Vidal Sassoon Academy
Vidal Sassoon Academy in Toronto is the place to go when feeling adventurous and/or broke. That's because the Academy, which is always looking for hair models, will give you a free (or almost free) cut in exchange for control and about three hours of your time.
But there's much more to Sassoon that we often don't see when popping in and out for a quick new 'do. So I dropped by one afternoon to sit in on one of the classes, and see if I could glean what all of the world-renowned fuss was about.
Creative director Nhi Tran meets us in the reception area and leads us up a narrow winding staircase, stopping on the cutting floor. "We have 10 stylists here," she says, pausing by a male stylist refining a geometric-looking bob. "And it is some of these stylists who teach in our Academy."
Nhi teaches a class herself, one which I will be sitting in after the tour. But as we climb yet another set of steps up to the colour floor, she takes the time to tell me about the man--the legend.
"Vidal Sassoon really revolutionized hairstyling," Nhi begins. "You know, at that time, women were dressing their hair; they were teasing it, molding it into shape."
I was beginning to think Nhi was just referring to last season of Jersey Shore, but I decided to keep my mouth shut. "But then Vidal came along, and he spent nine years experimenting with geometry.
He took the modernist movement, and applied it to hair. Now it was about the shape of the cut, meaning you wouldn't have to tease it or anything after."
I would hear this same sort of rhetoric about shape in Nhi's class a little later. That afternoon, she was to teach the final class in a five-day ABC Cutting course, one of several advanced courses offered at the Toronto academy. The courses are available to already-licensed hairstylists as a way to brush up skills or build on pre-existing techniques.
There are Sassoon academies in the UK, USA, Canada, and Germany, and this five-day course in the Toronto Academy--the only one in Canada--was costing students over $1,400, plus 13%t HST.
But unlike the classes in London or California, this afternoon's class wasn't planned for a group of up to 32. Instead, there were just three students--two from Toronto, and one who had flown in from Chicago--there celebrating their last day by uncorking a bottle of wine and settling in to watch Nhi remedy a model's head of hair.
The model had committed what surely must be the most vile and heavy-handed act in the eyes of the professional hair stylist--she had cut her own hair. So Nhi had paused the instructional DVD playing the background to outline her plan of attack.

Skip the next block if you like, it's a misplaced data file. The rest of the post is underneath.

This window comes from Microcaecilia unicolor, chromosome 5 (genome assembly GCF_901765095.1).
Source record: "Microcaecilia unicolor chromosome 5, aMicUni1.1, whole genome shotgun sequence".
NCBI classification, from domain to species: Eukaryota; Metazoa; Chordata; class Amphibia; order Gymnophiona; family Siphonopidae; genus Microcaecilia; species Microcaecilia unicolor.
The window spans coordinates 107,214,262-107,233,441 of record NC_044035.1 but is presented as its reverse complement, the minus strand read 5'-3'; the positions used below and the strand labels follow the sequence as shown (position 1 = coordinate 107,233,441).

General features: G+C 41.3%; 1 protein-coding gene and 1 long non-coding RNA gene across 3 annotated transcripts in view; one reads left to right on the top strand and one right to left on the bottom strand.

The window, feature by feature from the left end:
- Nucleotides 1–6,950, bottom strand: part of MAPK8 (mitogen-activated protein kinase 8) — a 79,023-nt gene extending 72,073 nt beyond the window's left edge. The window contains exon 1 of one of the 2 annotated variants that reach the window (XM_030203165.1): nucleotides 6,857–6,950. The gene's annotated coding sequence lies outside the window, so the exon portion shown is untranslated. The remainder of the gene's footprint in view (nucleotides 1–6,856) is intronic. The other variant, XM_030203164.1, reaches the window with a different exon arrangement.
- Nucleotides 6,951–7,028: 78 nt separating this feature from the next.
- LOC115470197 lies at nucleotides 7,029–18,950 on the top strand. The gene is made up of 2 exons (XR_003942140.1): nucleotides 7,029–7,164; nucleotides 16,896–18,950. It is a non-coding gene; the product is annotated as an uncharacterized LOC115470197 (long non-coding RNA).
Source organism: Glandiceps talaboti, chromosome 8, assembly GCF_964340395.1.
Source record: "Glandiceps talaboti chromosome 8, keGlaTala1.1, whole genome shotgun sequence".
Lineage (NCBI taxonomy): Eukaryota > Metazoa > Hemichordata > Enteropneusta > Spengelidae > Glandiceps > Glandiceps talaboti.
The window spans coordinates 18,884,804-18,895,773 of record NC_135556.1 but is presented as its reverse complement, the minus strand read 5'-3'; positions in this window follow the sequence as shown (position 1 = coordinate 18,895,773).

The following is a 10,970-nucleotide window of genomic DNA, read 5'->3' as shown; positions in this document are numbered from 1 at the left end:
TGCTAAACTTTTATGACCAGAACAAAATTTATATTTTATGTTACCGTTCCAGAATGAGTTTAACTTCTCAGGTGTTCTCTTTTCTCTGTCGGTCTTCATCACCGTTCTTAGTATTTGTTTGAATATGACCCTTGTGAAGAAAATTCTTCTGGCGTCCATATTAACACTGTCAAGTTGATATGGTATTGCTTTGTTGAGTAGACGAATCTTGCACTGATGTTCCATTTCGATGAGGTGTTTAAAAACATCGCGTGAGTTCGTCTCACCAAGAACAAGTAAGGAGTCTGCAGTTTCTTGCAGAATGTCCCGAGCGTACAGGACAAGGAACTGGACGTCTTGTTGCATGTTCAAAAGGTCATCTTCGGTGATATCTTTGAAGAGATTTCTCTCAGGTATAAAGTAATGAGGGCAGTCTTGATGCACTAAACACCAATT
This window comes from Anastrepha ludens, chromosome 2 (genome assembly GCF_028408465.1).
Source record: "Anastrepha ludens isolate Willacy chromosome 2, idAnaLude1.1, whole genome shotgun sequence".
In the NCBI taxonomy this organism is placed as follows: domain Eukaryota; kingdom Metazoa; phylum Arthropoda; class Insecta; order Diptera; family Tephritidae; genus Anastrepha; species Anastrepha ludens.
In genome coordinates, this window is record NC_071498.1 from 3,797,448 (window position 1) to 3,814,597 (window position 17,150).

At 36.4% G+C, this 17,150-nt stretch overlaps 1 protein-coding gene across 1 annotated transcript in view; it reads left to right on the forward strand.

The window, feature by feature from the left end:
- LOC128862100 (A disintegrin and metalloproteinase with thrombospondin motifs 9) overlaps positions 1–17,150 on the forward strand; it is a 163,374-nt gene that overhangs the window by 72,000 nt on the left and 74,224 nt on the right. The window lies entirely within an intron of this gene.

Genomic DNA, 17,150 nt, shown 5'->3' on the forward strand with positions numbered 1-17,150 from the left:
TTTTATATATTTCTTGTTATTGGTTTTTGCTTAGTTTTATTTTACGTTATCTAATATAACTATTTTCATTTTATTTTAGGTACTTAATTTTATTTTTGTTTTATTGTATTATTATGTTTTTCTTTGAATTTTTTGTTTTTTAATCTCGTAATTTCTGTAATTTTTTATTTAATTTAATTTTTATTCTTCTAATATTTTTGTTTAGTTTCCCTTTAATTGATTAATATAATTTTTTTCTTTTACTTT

"Let's analyze her hair," Nhi says to the students, pulling up a strand. "She's been cutting it, and her line here," she says, motioning towards the model's nape, "is quite vicious."
The group begins to discuss, talking about the model's jawline, face shape, the idea of "flirting with circle and square" and something called "internal graduation." Nhi takes her time sectioning, and then the cutting begins.
I'll admit, before arriving, I let my imagination (and prone-to-stereotyping mind) run wild. I had envisioned an uncomfortably quiet classroom where a woman with a severe haircut (and possibly an English accent) ran the program like some sort of anti-perm boot camp. But the atmosphere was actually quite the opposite.
Between moments of instruction, Nhi and the group chatted about what the student from Chicago should do on his last day in Toronto (consensus: Steam Whistle tour), their own individual allegiances to their comb of choice (apparently the red comb has wide teeth?), and gawked over a select pair of shiny new scissors.
They also discussed dilemmas that come up in consultation, such as when the stylist knows a certain cut will look great on a client, but doesn't know how to convince her without seeming pushy.
"Remember," Nhi says. "Often clients are coming to you for your professional advice."
The class winds down with a bit of a love-fest, as the students discuss returning to their workplaces. "I feel like I can go back and cut to my full potential," one says.
"This really addressed so many things I wasn't sure about." Another one says he knows his colleagues will respect him a little more since they know he has now completed the Sassoon program.
Of course, since I'm not part of the industry I don't think I'll be able to truly understand what it means to say you've been "Sassoon trained." But it does seem to carry quite a venerable message, one that's apparently understood universally (quite literally).
And for the rest of us there's another message that seems to resonate fairly clearly--that is none other than: Free Haircut!
Photos by Dennis Marciniak